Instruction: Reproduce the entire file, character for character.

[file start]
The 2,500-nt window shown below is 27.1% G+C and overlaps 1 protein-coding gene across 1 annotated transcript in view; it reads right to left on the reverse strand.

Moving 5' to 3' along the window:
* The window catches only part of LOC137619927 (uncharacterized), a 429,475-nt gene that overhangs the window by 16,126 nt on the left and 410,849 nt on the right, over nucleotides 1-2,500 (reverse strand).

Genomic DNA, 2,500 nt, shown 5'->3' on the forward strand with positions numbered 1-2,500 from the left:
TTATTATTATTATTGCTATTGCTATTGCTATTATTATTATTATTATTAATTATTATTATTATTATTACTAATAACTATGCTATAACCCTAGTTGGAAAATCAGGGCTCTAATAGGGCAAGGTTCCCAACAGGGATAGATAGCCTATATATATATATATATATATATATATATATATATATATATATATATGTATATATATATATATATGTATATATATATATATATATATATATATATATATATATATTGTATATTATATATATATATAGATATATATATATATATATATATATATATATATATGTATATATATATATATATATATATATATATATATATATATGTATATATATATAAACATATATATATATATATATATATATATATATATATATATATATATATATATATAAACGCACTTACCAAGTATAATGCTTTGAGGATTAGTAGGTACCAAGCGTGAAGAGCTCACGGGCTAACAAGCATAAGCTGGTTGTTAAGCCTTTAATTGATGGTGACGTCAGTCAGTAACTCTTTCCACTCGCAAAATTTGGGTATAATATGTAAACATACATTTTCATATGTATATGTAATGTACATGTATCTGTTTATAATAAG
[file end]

The 2,500-nt window shown below is 27.1% G+C and overlaps 1 protein-coding gene across 1 annotated transcript in view; it reads right to left on the reverse strand.

Moving 5' to 3' along the window:
* The window catches only part of LOC137619927 (uncharacterized), a 429,475-nt gene that overhangs the window by 16,126 nt on the left and 410,849 nt on the right, over nucleotides 1-2,500 (reverse strand).

Genomic DNA, 2,500 nt, shown 5'->3' on the forward strand with positions numbered 1-2,500 from the left:
TTATTATTATTATTGCTATTGCTATTGCTATTATTATTATTATTATTAATTATTATTATTATTATTACTAATAACTATGCTATAACCCTAGTTGGAAAATCAGGGCTCTAATAGGGCAAGGTTCCCAACAGGGATAGATAGCCTATATATATATATATATATATATATATATATATATATATATATATATGTATATATATATATATATGTATATATATATATATATATATATATATATATATATATATTGTATATTATATATATATATAGATATATATATATATATATATATATATATATATATGTATATATATATATATATATATATATATATATATATATATGTATATATATATAAACATATATATATATATATATATATATATATATATATATATATATATATATATATAAACGCACTTACCAAGTATAATGCTTTGAGGATTAGTAGGTACCAAGCGTGAAGAGCTCACGGGCTAACAAGCATAAGCTGGTTGTTAAGCCTTTAATTGATGGTGACGTCAGTCAGTAACTCTTTCCACTCGCAAAATTTGGGTATAATATGTAAACATACATTTTCATATGTATATGTAATGTACATGTATCTGTTTATAATAAG